BTW, grace ice shield is butyl adhesive. This may be incompatible with plastics or adhesives of other stick flashings. I use ice shield because it's cheap but if you use other materials, search for material compatibility. Ice shield is fine with vinyl siding as far as I know.
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Old Today, 09:50 AM   #6
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Re: Removing double door installing sliding door


You'll forgive me if I disagree fellas.



The air infiltration rates that we have on our sliders far outperforms that of just about every normal swing door.



The idea that sliders are "cheap" is a bit out dated.
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Old Today, 04:59 PM   #7
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Quote:
Originally Posted by carpdad View Post
I'd prefer doors as well since they give tighter air seal. Slide doors have hairy kind of air seal which is bit less than adequate.
Doors with treated jamb, if available would be best, since all of the parts can be under the weather, not just the bottoms. Corner joints should be caulked, even if they were at the factory. Stops and any trims over the jambs should be caulked and painted again. Look at the construction and caulk everything you see that could possibly let the water in. Check the weather seals and make sure they are tight.
Slider doors are better for draining. Don't use the slide door that uses U groove tracks. Tracks trap water. Assume drain holes will not work. I think all of them have sloped sill with raised fins. Wheels in the doors ride on the fins. When assembling the slide door frame, caulk the corner joints. Don't rely on foam seals or such that come from the factory.


Your wall is already sided with vinyl. That makes the fix more complicated. I would remove the side light and remove the siding and the channels around the door. Number the siding and make location record for easy reinstall. Vinyl is installed, even by the best people, with leaks in mind. As such, flashing under the openings are supposed to take up the water proofing duty. I've been thinking for some time how to make the vinyl water proof, but there are some tricky parts. The channels are the biggest problems. Esp the head channel which is upside down and traps a lot of water. This is supposed to drain to the side and over the side channels but the connections are not water proof. Esp sloppy chaanel connections let a lot of water through the connection. Therefore, before the channels are even installed, you must have flashing against the wood frame.


Image shows a first step. Repair the damages to wood frame. Then,


1. sheet metal flashing around the frame. With about 4" overlapping the foundation also. Overlap each layer 4" and horizontal overlaps 6". Nail them tight to the sheathing. You can staple them as well. You can play with it. Flashing can butt to the frame edge. It can be cut bigger than the opening and bent inwards for bit more flashing.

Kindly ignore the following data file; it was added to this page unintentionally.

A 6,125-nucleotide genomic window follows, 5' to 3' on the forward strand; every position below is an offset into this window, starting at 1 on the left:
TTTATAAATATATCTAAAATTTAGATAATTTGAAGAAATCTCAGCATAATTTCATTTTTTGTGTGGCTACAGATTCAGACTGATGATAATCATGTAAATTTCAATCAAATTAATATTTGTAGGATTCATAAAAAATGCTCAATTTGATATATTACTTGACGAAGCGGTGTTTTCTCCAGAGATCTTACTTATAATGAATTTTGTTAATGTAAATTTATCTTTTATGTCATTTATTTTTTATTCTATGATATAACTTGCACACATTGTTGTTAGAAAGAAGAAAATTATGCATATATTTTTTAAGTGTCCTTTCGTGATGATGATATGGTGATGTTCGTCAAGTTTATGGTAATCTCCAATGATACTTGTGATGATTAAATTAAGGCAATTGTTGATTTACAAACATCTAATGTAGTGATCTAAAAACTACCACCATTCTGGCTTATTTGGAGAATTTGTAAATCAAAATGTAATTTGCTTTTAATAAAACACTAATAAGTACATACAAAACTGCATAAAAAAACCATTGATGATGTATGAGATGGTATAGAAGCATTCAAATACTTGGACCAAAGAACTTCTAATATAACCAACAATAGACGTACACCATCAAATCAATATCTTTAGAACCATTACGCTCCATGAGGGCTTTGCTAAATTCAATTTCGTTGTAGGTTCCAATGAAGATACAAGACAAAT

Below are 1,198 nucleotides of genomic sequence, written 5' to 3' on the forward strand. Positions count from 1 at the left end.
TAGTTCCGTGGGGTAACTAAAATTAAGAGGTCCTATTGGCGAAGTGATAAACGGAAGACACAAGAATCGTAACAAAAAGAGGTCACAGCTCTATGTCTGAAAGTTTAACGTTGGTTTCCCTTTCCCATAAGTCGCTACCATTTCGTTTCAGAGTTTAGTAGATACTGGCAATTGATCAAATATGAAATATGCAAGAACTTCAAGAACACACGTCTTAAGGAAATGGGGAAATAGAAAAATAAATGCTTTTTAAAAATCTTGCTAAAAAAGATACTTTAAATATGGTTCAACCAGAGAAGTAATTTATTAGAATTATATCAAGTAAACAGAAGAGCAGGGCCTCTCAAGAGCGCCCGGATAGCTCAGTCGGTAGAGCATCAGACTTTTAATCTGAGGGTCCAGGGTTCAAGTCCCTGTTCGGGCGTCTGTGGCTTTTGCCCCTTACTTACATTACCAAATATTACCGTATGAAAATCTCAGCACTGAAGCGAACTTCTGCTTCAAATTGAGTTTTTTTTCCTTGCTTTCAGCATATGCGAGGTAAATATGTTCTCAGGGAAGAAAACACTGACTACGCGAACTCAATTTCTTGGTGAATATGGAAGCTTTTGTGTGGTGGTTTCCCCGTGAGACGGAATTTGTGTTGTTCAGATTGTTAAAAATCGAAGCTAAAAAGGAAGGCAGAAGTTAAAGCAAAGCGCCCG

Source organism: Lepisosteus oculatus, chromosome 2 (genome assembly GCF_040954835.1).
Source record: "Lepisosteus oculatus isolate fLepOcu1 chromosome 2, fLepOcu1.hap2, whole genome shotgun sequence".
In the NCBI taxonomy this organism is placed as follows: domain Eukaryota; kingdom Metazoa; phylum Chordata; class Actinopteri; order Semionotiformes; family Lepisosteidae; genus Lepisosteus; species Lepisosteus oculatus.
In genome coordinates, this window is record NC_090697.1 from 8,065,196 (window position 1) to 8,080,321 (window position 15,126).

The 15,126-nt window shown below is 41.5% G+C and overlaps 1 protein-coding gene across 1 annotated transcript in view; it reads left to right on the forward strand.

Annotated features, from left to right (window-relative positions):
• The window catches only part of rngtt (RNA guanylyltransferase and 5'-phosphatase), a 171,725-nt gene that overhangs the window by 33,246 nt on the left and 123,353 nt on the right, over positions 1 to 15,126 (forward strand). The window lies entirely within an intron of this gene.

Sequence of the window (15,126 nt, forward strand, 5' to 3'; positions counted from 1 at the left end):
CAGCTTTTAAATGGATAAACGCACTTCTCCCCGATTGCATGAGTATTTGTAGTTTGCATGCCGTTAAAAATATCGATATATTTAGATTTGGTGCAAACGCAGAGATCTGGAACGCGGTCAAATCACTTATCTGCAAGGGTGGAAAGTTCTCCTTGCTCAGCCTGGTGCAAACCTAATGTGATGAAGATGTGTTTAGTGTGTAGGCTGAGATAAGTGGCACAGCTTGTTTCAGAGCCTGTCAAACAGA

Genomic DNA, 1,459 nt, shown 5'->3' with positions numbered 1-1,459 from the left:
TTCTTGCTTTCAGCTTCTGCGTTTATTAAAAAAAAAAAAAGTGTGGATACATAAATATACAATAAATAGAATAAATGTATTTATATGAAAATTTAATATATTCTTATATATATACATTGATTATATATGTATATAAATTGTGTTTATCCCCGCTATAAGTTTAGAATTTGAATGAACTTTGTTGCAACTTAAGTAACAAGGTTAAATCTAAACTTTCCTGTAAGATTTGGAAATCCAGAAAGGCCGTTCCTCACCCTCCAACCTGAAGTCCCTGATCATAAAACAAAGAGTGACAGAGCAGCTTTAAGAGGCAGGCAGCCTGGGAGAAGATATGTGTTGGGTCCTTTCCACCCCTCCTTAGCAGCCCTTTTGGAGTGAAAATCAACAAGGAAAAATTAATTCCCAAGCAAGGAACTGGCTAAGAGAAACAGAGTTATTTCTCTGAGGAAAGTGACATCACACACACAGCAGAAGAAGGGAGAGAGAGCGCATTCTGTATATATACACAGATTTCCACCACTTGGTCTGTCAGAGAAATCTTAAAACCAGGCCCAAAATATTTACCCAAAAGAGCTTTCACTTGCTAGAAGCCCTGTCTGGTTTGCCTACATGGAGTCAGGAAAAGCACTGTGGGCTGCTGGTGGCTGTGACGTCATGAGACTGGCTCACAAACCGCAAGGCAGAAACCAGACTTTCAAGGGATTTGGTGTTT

2. cover the sheetmetal with grace ice shield. Use the one without the granule. Ice shield separates the metal from pressure treated deck lumbers.


3. install the pan. Pan is the last in the defense line for this area, so pan must overlap any siding or trim in this area. Make the pan wide enough for any material. Example, if you want to cover the step with siding, install the channel first and keep the length longer and loose you can trim it later. Then the pan goes over the channel. This way, if any water does into the pan, it will drain to daylight.


4. stick flashing around the corners and overlapping the pan. Any water along the side drains into the pan and then to daylight. Check videos on how doors and windows are flashed.
Check the videos on how header is flashed to the window/door and weather sheets (such as tyvek) are incorporated to the flashing. You will be adding new sheets. Cut away the old sheets during the work and add new sheets. For stick flashing the corners, search and get the best you can. Or use eternabond tape.


5. once the door and the trim are installed, add drip edge over the trim. I think yours is missing the drip edge. Bend the drip edge so it is installed slightly sloped.



6. when installing the vinyl channels, make sure the corners are fairly tight. Caulk the side of the trim where the channel will butt into. I plan to tape the channel joints. Not sure yet outside or inside. I think practice will tell.
Head channel should be slighted bowed up in the middle for drainage. Side channel should be left long to the deck and not end where the door sill is. Don't try to picture frame the opening with the channel.


BTW, grace ice shield is butyl adhesive. This may be incompatible with plastics or adhesives of other stick flashings. I use ice shield because it's cheap but if you use other materials, search for material compatibility. Ice shield is fine with vinyl siding as far as I know.

Thanks for the explanation.
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Old Today, 05:00 PM   #8
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Quote:
Originally Posted by Windows on Wash View Post
You'll forgive me if I disagree fellas.



The air infiltration rates that we have on our sliders far outperforms that of just about every normal swing door.



The idea that sliders are "cheap" is a bit out dated.
Do you know what depth of a sill pan i wpuld need for a sliding door?
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Old Today, 07:26 PM   #9
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Re: Removing double door installing sliding door


Quote:
The idea that sliders are "cheap" is a bit out dated.
That's why I qualified my statement in Post 3. Many folks like to save money, and doors is one way to get over the sticker shock and go with lesser expensive doors. Agreed, Andersen and the old Peachtree's had excellent seals that interlocked.

I still stand beside the outswing door set up due to the large amount of modification the OP will have to do to make a slider fit.
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Old Today, 09:47 PM   #10
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Re: Removing double door installing sliding door


Sliders are usually smaller (71" standard vs. 73.5" for a swing) so its more about padding in the opening.